BUFFALO, N.Y. (WIVB) — Ruth Whitfield’s family said she was a woman who devoted her life to her loved ones.

Her son, former Buffalo Fire Commissioner Garnell Whitfield Jr., said he last saw his mother the day before the mass shooting at Tops on Jefferson Avenue. He was building her a flower box.

“She was telling me to leave that box alone, she didn’t need that box, don’t bother that, go rest,” he said. “She wasn’t trying to grow seeds in that box – she had been tending her seeds all her life. She was taking are of us her whole life.”

Whitfield was shot and killed after she stopped at the grocery store on her way home. She had been visiting her husband, Garnell Sr., at his nursing home. The two had been married for nearly seven decades.

Her children said their mother loved to cook – often taking the ingredients she had on hand and turning them into a meal. She loved to travel, especially after her husband’s retirement. But most importantly, they said she loved her family, and loved them unconditionally.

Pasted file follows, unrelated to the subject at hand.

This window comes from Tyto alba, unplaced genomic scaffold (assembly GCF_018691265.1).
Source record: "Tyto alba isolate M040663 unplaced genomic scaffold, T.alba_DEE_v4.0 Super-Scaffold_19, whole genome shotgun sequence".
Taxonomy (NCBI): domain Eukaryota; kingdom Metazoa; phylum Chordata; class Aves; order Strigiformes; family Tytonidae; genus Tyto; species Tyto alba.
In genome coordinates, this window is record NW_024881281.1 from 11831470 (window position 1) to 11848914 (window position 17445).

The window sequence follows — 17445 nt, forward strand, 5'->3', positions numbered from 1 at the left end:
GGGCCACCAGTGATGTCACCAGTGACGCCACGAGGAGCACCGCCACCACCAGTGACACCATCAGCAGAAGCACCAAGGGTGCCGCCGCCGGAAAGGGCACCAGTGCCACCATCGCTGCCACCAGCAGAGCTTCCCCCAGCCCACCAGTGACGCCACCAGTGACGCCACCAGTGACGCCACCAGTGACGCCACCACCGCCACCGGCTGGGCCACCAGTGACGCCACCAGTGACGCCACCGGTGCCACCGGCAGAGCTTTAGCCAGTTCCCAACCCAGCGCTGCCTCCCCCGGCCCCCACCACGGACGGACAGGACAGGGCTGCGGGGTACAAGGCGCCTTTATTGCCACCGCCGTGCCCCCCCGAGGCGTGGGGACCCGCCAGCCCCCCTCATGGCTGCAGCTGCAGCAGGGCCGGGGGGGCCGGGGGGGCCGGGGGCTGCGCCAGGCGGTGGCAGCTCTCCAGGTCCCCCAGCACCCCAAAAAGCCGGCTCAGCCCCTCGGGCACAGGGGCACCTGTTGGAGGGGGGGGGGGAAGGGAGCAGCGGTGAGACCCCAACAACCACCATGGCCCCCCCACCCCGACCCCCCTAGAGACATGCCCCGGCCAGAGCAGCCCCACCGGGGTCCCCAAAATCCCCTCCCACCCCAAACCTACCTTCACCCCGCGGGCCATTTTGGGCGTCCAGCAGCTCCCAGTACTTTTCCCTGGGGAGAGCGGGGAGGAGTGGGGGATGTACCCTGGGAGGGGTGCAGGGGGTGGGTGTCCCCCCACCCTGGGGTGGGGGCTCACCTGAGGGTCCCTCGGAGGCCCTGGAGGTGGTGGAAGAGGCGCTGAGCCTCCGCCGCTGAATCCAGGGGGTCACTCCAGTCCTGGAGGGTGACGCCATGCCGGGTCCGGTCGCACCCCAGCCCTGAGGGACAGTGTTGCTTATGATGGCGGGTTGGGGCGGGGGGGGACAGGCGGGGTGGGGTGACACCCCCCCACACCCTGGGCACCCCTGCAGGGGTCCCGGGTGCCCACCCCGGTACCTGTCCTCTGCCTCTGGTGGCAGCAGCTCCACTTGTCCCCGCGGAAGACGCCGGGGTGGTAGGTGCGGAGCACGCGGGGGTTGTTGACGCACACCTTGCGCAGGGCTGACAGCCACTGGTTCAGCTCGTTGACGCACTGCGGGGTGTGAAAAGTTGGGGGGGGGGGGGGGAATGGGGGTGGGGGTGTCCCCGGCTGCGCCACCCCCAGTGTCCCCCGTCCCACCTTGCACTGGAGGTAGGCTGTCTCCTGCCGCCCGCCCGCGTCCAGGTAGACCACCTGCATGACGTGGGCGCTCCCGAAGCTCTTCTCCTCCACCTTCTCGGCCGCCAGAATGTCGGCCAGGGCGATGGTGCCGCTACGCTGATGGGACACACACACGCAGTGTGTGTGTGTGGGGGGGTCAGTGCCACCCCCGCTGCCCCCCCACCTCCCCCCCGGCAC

They spent Saturday, two weeks after the shooting, celebrating her life and making sure it was not in vein.

“We will not go quietly into the night. My mother deserved more than that,” Whitfield Jr. said.

Vice President Kamala Harris and Second Gentleman Doug Emhoff flew into Buffalo from D.C. to attend Whitfield’s funeral.

Harris had not planned to speak at the service, but was called up by Reverend Al Sharpton who was delivering the eulogy.

“I’m here to say we are all in this together,” Harris told Whitfield’s loved ones. “No one should ever be made to fight alone. We are stronger than those who try to hurt us think that we are. We are strong.”

Ruth Whitfield is survived by her four children, nine grandchildren and her husband, who she called her soulmate.

Marlee Tuskes is a reporter who has been part of the News 4 team since 2019. See more of her work here and follow her on Twitter.